Regardless of the rulings, it's important to know that a relationship is a relationship, whether it is “approved” by the societal/political structures of the U.S. or not. Unfortunately, for gay and lesbian relationships, there is not always the "markers" of straight relationships that come with societal/political support: Introduction to the family, engagement, wedding and anniversaries, children, etc. etc.
Can therapy be a “marker” for gay and lesbian relationships? Therapy is not without it's own stigma, but over time, therapy has shed some of that stigma as people come to realize that difficulties are a part of the growing process. More importantly, the “honeymoon phase” of any relationship is about a year to 18 months. A relationship of that duration is not without its difficulties as the end of the honeymoon phase signifies the introduction of a new set of criteria – increased responsibility (pets, vacations, shared finances), the possibility of moving in together, children, etc. etc.
Considering therapy in the absence of stigma may speak to a desire to smooth out the transition from the honeymoon to these more serious aspect of the relationship. Of course, part of the growth is about overcoming difficulties, but at this point, partners may find they handle situations in vastly differently ways as the closeness increases.
Seeing a therapist doesn't mean not doing any work, it means doing work more productively from the beginning, rather than letting the process sour the relationship and then seeking therapy, when the issues have been complicated.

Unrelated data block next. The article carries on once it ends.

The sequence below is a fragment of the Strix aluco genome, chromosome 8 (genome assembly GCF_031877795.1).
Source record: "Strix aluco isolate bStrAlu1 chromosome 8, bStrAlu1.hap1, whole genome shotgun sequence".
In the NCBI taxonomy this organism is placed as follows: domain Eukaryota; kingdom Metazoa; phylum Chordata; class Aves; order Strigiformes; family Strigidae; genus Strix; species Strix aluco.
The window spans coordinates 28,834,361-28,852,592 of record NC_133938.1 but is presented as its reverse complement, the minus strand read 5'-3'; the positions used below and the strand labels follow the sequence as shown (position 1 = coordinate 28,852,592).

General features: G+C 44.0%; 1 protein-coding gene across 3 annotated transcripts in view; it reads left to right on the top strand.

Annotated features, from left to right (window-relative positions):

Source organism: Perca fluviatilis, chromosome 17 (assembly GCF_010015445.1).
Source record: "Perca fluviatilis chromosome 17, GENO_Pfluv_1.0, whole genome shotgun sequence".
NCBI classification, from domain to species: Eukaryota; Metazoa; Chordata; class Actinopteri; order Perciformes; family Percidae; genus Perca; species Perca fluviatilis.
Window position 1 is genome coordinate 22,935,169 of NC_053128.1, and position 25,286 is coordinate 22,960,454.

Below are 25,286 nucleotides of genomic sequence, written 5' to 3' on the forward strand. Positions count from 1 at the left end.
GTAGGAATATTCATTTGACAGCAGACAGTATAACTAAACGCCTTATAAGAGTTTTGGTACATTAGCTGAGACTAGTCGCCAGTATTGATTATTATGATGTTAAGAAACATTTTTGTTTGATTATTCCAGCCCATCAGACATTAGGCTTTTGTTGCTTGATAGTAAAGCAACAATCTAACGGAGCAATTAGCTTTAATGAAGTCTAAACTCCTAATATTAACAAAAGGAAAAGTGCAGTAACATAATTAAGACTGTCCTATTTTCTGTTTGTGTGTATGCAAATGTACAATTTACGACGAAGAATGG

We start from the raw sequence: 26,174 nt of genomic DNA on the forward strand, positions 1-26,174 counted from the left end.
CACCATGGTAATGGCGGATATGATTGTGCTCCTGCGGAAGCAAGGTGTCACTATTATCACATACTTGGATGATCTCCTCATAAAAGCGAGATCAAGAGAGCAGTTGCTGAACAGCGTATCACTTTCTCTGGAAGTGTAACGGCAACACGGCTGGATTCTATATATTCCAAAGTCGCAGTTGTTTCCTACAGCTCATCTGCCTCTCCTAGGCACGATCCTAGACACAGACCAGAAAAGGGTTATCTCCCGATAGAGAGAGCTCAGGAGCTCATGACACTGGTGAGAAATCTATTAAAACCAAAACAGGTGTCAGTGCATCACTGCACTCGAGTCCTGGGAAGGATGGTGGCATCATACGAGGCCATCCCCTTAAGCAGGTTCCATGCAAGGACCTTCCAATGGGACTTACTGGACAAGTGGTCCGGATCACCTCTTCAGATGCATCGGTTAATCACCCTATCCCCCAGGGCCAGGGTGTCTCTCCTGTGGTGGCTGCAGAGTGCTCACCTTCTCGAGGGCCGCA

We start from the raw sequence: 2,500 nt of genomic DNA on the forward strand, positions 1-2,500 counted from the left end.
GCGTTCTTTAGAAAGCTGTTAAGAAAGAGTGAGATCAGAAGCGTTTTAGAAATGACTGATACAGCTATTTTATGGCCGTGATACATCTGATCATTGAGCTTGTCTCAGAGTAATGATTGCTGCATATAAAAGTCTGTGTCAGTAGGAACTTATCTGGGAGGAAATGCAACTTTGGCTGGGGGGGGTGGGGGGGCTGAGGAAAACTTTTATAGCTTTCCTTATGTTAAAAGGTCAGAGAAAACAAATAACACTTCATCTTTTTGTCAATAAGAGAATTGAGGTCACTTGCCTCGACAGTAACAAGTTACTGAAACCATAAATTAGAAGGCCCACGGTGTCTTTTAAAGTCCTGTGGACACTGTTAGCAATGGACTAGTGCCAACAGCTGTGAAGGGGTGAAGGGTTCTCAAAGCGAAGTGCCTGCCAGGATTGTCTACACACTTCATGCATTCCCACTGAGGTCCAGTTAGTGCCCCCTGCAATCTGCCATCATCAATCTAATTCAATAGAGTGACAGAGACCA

Couples work includes the following:
• Working through disagreements by finding ways to connect over the effects each person experiences, rather than resolving the issue. The resolution is a by-product of better empathy and understanding;
• Helping clients to ask for what they need in more productive ways. There are still 2 (or more) individuals in a relationship. The individual cannot be lost in the relationship, and neither should the relationship be lost on the individuals; and
• Sex therapy: Allowing each individual to express his/her sexuality to the fullest possible
Gay and lesbian couples have a lot in common with opposite-sex relationships, but there are special issues as well that come with same-sex relationships – finding healthy ways to compete/complement and disparities in the coming out process being two of the biggest.
And with the Supreme Court ruling, there may be new commonalities: Marriage and reactions that can make this a joyous and stressful "marker" for a relationship.
The therapists at Philadelphia MFT have been trained to work with same-sex relationships, multicultural issues and interracial issues. If you feel your relationship is beginning to hit bumps as the honeymoon phase draws to a close, don't hesitate to give us a call and tackle the issues before they begin to compound.
This Topic of the Week was written by Brian Swope, MFT.